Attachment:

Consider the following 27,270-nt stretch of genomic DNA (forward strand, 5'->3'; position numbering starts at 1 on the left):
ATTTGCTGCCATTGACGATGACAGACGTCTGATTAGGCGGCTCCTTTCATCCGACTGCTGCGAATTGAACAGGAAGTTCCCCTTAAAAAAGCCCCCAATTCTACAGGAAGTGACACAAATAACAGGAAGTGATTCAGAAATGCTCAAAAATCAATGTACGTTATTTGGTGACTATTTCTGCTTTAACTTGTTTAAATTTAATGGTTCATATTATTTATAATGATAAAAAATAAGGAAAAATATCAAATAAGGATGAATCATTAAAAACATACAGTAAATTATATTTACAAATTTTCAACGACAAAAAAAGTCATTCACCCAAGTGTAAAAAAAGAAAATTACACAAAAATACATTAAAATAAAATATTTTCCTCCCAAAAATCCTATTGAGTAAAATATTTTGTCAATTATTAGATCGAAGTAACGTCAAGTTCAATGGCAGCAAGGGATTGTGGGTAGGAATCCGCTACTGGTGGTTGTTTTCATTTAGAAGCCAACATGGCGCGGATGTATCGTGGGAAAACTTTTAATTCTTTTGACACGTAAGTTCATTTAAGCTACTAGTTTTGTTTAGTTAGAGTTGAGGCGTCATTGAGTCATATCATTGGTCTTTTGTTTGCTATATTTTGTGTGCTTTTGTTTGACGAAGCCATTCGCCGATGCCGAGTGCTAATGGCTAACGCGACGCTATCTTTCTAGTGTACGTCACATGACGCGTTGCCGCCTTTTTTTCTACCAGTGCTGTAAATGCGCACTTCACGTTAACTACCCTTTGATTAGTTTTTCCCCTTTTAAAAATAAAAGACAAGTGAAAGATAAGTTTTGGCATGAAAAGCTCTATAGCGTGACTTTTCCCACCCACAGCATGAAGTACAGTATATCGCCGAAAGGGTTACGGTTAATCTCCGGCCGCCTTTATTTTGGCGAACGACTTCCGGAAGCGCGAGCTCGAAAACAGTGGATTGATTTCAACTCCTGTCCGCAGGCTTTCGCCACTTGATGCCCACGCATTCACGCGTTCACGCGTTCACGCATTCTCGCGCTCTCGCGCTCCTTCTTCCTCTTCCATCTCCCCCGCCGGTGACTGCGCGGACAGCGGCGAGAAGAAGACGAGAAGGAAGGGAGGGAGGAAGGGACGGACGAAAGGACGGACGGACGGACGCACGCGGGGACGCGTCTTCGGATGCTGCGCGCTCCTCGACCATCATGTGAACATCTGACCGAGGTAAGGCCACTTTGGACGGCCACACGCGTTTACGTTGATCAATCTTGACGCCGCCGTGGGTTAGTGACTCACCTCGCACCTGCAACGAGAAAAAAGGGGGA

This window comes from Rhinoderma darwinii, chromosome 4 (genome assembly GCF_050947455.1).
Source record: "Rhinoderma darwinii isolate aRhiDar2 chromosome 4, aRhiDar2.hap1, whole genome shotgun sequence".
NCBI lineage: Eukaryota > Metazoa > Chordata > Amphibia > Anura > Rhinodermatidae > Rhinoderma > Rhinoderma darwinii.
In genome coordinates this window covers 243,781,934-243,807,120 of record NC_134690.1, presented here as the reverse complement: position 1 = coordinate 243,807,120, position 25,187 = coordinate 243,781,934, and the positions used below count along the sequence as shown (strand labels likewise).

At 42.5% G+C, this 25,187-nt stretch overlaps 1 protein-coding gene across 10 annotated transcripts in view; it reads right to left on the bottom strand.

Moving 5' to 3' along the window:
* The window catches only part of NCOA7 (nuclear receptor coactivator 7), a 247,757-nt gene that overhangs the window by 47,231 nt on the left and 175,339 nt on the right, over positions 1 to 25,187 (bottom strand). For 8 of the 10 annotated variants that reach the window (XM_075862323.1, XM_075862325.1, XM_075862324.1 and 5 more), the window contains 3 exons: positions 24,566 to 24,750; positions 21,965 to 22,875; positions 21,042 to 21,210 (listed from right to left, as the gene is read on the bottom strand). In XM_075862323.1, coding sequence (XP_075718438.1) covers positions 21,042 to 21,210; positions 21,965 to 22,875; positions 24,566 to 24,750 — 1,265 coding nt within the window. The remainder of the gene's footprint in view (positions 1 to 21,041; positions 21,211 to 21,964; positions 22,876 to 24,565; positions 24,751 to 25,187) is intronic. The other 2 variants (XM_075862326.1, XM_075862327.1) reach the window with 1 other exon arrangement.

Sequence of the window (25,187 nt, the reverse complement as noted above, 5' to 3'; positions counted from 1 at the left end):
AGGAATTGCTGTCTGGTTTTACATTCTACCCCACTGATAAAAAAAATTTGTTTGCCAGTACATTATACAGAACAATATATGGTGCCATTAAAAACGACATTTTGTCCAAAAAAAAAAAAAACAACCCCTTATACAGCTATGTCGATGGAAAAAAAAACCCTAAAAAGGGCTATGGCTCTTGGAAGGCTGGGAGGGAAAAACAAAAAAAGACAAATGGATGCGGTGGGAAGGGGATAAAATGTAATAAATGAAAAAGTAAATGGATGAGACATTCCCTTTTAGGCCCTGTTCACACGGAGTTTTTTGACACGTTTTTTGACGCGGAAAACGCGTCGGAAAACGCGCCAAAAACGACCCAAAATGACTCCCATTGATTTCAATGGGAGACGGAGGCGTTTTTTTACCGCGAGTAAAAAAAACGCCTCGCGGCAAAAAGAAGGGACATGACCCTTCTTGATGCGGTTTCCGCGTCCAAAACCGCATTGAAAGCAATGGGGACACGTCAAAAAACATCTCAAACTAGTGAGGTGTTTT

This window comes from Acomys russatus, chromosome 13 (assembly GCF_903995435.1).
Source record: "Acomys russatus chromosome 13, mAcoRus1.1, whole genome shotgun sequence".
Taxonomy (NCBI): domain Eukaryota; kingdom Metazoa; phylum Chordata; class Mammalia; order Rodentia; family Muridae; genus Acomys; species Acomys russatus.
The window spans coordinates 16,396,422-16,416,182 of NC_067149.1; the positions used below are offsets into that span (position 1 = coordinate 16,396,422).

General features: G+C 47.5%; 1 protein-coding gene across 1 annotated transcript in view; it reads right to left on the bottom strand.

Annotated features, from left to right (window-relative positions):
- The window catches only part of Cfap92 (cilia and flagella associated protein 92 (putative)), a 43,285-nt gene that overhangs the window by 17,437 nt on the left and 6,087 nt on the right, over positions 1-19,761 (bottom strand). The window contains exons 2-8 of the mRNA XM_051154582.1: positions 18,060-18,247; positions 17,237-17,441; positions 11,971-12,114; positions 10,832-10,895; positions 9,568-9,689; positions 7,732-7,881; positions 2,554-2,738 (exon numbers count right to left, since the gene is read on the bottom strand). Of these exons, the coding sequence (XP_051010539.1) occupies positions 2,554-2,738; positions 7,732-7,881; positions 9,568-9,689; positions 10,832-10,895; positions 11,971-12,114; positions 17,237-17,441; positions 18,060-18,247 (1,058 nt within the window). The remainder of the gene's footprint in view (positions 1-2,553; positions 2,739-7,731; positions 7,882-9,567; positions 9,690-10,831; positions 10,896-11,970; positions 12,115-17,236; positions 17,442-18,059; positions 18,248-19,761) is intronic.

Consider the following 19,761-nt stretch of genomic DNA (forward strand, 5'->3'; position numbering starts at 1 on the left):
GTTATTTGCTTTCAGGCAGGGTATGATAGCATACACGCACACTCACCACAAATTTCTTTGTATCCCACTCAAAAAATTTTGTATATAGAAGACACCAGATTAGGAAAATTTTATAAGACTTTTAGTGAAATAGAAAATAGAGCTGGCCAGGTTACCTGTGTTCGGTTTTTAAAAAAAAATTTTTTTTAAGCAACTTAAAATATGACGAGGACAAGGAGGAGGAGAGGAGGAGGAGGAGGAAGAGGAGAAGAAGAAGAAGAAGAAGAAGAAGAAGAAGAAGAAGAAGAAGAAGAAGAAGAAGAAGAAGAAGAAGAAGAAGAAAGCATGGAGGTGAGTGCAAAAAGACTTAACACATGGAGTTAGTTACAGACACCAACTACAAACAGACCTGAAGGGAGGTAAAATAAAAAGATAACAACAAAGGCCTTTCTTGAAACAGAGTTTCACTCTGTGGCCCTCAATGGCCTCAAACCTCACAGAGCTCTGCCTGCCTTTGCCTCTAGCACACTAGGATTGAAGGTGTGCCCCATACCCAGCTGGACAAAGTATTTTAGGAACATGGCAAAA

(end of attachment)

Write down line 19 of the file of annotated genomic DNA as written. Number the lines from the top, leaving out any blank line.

Consider the following 19,761-nt stretch of genomic DNA (forward strand, 5'->3'; position numbering starts at 1 on the left):